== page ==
This is a new episode in military tensions in Western Sahara.
The independence movement of the Polisario Front bombed the Guerguerat buffer zone, under Moroccan control, on Saturday 23 January, in an attack described as a "propaganda war" by Rabat.
"The Sahrawi army launched four missiles in the direction of the illegal breach of Guerguerat and its surroundings," the Sahrawi press agency SPS said in a statement, citing a Sahrawi military leader.
The press release also reports attacks along the security wall that separates Sahrawi fighters from Moroccan forces in this desert territory disputed since the departure of the Spanish settlers.
According to a senior Moroccan official contacted by AFP in Rabat, "there were harassment shots near the area of Guerguerat, but it did not affect the road axis, the traffic was not disrupted ".
"It's been part of a cycle of harassment for more than three months" and "it has been going on for some time, there is a desire to create a propaganda war, a media war, on the existence of a war in the Sahara ", but" the situation is normal ", he assured.
In audio recordings circulating on YouTube, testimonies from truckers mention three or four missile fire and hearing the bombardments near the gas station at the Guerguerat border post.
One of them said he was very close to the missiles.
Another driver specifies that "all the trucks left because they were very afraid".
These testimonies could not be authenticated from an independent source.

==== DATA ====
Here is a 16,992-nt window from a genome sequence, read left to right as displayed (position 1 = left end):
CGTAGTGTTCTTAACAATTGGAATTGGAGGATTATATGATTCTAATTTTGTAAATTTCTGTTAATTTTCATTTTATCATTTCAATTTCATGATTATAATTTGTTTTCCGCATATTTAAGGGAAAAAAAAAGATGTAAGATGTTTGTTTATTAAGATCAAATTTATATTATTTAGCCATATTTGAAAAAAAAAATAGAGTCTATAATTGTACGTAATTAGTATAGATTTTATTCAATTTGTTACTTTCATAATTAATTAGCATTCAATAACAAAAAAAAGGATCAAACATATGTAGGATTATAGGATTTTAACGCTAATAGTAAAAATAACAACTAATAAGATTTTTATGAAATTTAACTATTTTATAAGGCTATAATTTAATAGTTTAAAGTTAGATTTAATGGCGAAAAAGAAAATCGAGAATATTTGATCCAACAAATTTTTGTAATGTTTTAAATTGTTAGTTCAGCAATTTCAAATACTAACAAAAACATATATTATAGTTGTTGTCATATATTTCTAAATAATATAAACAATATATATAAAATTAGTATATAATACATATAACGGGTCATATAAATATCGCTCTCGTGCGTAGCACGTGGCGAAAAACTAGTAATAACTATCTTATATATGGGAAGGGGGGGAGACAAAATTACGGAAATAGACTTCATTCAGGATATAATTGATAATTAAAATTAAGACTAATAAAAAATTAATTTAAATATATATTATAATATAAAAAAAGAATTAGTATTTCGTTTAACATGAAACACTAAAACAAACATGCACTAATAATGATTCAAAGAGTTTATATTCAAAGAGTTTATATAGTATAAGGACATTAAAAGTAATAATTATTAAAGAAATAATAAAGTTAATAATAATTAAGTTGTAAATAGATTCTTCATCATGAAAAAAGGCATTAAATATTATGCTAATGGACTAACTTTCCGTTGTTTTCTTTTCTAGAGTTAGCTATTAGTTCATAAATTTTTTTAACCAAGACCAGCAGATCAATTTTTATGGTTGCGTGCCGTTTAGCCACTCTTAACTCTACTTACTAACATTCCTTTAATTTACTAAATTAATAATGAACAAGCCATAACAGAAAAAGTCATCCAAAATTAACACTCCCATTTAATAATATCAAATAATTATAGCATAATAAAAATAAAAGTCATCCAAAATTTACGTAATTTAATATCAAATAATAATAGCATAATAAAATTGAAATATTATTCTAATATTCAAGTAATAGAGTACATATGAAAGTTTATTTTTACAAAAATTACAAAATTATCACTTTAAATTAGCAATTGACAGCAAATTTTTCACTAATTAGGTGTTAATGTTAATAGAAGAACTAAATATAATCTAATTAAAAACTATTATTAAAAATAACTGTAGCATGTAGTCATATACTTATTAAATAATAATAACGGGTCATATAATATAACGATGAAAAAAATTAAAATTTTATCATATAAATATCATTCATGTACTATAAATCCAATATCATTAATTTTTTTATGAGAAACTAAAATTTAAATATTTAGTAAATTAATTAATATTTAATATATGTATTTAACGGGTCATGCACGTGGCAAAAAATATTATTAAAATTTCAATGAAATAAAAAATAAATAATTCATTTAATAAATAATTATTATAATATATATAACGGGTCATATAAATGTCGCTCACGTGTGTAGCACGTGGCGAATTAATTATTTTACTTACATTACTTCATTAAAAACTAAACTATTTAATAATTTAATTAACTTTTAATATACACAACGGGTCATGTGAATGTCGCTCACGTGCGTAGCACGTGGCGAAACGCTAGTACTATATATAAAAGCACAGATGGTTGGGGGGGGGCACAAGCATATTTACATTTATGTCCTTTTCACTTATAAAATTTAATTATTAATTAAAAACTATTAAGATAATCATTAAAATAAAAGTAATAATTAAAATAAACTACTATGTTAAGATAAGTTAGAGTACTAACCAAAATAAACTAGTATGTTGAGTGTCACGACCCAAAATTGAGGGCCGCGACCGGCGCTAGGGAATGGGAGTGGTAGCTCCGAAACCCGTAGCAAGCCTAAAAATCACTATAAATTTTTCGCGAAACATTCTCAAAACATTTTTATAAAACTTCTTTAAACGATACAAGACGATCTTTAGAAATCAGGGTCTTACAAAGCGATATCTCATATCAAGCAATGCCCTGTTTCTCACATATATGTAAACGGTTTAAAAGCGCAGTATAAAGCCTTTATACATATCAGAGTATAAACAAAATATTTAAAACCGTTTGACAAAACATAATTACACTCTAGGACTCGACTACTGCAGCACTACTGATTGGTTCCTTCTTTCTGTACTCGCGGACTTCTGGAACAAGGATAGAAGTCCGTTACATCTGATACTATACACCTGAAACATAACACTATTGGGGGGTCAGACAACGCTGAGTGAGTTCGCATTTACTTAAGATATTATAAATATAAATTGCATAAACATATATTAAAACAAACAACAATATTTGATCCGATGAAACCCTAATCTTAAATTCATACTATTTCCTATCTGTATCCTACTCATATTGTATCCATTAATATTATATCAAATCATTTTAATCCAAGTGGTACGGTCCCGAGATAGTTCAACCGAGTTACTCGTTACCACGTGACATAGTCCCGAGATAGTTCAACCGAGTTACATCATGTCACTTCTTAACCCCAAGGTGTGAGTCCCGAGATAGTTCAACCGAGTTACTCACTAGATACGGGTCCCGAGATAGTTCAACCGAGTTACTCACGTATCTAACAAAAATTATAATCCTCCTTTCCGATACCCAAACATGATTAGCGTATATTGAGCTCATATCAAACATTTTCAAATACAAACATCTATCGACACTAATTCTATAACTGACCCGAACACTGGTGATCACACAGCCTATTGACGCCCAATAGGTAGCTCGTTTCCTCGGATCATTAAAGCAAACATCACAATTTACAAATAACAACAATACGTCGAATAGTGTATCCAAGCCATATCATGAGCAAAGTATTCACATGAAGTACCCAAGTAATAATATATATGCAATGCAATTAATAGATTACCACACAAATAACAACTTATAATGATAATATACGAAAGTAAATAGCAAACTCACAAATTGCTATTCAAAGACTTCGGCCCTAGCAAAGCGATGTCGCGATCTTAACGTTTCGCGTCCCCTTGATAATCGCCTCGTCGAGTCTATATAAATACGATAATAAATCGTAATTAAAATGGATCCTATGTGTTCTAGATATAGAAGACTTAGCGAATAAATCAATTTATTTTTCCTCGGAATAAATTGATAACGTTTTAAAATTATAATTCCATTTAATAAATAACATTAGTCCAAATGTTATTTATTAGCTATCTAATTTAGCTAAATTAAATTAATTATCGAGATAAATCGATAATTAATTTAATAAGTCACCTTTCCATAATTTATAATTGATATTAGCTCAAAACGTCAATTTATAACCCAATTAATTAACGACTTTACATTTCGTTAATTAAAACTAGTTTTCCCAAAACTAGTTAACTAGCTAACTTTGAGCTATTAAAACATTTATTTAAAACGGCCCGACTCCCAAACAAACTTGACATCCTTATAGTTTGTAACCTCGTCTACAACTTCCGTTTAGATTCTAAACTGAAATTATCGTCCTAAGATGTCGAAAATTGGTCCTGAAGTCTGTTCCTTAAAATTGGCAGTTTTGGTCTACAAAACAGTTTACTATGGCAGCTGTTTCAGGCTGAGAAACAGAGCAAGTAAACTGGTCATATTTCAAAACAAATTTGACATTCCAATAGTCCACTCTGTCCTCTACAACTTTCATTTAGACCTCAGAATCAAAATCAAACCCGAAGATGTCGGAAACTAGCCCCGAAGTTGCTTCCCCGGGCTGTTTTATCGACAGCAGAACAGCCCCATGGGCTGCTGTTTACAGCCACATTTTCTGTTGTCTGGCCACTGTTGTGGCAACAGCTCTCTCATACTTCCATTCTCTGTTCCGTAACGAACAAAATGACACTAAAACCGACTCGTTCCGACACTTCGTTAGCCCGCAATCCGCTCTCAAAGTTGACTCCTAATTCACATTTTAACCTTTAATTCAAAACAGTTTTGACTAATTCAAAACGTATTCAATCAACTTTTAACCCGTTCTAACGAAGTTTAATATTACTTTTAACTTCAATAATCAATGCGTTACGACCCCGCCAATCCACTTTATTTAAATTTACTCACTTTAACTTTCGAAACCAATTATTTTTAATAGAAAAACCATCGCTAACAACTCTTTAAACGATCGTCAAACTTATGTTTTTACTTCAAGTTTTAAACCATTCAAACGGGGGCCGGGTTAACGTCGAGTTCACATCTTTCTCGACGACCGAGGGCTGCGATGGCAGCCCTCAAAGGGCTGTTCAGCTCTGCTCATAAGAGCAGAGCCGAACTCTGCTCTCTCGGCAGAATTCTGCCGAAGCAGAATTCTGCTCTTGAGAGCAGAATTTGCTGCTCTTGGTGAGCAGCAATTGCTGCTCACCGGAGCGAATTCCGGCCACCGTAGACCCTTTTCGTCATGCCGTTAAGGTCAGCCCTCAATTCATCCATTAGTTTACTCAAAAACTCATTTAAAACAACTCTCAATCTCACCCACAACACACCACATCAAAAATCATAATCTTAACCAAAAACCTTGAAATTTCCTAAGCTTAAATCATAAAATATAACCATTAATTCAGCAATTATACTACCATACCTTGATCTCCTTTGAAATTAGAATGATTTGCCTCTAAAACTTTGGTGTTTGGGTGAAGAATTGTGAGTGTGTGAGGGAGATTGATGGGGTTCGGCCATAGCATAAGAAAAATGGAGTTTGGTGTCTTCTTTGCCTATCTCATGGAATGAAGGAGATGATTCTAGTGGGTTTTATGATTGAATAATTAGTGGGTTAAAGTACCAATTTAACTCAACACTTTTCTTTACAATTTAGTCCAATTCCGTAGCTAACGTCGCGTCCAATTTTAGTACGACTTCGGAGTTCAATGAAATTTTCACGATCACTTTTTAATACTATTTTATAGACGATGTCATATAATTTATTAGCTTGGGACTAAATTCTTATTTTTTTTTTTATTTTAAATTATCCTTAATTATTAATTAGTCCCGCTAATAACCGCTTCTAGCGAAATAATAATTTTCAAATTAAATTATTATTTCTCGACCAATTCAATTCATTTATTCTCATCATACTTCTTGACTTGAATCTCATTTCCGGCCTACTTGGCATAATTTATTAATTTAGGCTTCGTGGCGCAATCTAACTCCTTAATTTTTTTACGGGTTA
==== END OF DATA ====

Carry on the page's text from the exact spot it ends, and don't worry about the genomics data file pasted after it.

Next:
The Polisario says it is "in a state of self-defense" since Morocco sent troops to the far south of the vast territory on November 13 to drive out a group of Sahrawi independence activists who blocked the only road to neighboring Mauritania.
Moroccan troops have since remained deployed in the demilitarized zone under the control of the UN interposition force, in order to "secure road traffic" on this commercial axis leading to West Africa
The Polisario, contests the legality of this road - qualified as an "illegal breach" -, according to it contrary to the ceasefire agreement signed in 1991 under the aegis of the UN.
The question of the status of Western Sahara, considered as a "non-autonomous territory" by the UN in the absence of a final settlement, has for decades opposed Morocco to the Saharawi separatists.
The Polisario is calling for a self-determination referendum planned by the UN, while Morocco, which controls more than two-thirds of this vast desert territory, is proposing an autonomy plan under its sovereignty.
The negotiations led by the UN and involving Morocco, the Polisario, Algeria and Mauritania, have been suspended since March 2019.
The Polisario says it is ready to resume talks but excludes laying down its arms, scalded by 30 years of status quo.
"In the past, we have placed all our confidence in the international community and stopped the armed combat definitively. We waited 30 years. Thirty years of broken promises, procrastination and untenable waiting," lamented this a senior official of the Saharawi Ministry of Security, Sidi Ould Oukal.
"We are ready to negotiate. We are ready for any mediation. But at the same time, we are maintaining the armed struggle on the basis of past experience," explained Sidi Ould Oukal.
For its part, Morocco's position was reinforced by the recognition by outgoing US President Donald Trump of Moroccan sovereignty over the entire disputed territory.
This recognition linked to diplomatic normalization between Morocco and Israel is accompanied by an envelope of three billion dollars (2.4 billion euros) for the "financial and technical support of private investment projects" in Morocco (including including Western Sahara) and sub-Saharan Africa.
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